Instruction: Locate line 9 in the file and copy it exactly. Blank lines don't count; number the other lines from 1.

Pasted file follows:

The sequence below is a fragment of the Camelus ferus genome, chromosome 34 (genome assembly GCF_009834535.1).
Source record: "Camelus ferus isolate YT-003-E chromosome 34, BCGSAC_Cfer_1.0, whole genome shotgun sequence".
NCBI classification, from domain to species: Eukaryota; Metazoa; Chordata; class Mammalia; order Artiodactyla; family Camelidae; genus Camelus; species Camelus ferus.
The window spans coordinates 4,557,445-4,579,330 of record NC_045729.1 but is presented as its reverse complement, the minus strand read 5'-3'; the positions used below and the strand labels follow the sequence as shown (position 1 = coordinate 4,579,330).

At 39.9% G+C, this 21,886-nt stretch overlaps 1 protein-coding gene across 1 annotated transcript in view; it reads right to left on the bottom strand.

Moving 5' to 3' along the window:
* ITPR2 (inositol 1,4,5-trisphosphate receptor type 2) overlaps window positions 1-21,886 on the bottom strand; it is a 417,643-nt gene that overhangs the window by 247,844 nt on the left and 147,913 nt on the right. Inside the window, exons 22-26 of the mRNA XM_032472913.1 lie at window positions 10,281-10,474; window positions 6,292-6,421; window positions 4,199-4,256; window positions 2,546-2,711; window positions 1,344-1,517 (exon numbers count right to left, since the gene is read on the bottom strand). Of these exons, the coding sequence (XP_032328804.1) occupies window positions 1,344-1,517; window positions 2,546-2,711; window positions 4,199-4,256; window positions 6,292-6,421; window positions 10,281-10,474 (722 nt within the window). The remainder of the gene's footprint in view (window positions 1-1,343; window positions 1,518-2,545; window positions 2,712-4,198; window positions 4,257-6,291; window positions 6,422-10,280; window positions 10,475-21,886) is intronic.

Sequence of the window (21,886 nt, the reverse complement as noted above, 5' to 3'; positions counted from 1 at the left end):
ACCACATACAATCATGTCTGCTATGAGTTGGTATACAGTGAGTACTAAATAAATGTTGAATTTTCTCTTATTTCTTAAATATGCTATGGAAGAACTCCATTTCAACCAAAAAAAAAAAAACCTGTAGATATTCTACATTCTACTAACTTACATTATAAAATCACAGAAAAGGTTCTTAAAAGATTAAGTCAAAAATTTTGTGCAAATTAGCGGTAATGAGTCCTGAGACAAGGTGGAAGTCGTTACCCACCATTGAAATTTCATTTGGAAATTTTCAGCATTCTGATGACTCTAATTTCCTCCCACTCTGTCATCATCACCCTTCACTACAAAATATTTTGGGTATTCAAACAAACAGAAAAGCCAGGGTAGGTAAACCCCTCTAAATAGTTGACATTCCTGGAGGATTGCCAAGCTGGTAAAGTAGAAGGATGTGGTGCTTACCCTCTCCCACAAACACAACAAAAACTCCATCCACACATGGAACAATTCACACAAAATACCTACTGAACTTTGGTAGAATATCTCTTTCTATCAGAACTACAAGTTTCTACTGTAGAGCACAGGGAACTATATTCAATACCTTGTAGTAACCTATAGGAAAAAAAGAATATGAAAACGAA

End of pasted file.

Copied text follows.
ACCACATACAATCATGTCTGCTATGAGTTGGTATACAGTGAGTACTAAATAAATGTTGAATTTTCTCTTATTTCTTAAATATGCTATGGAAGAACTCCATTTCAACCAAAAAAAAAAAAACCTGTAGATATTCTACATTCTACTAACTTACATTATAAAATCACAGAAAAGGTTCTTAAAAGATTAAGTCAAAAATTTTGTGCAAATTAGCGGTAATGAGTCCTGAGACAAGGTGGAAGTCGTTACCCACCATTGAAATTTCATTTGGAAATTTTCAGCATTCTGATGACTCTAATTTCCTCCCACTCTGTCATCATCACCCTTCACTACAAAATATTTTGGGTATTCAAACAAACAGAAAAGCCAGGGTAGGTAAACCCCTCTAAATAGTTGACATTCCTGGAGGATTGCCAAGCTGGTAAAGTAGAAGGATGTGGTGCTTACCCTCTCCCACAAACACAACAAAAACTCCATCCACACATGGAACAATTCACACAAAATACCTACTGAACTTTGGTAGAATATCTCTTTCTATCAGAACTACAAGTTTCTACTGTAGAGCACAGGGAACTATATTCAATACCTTGTAGTAACCTATAGGAAAAAAAGAATATGAAAACGAA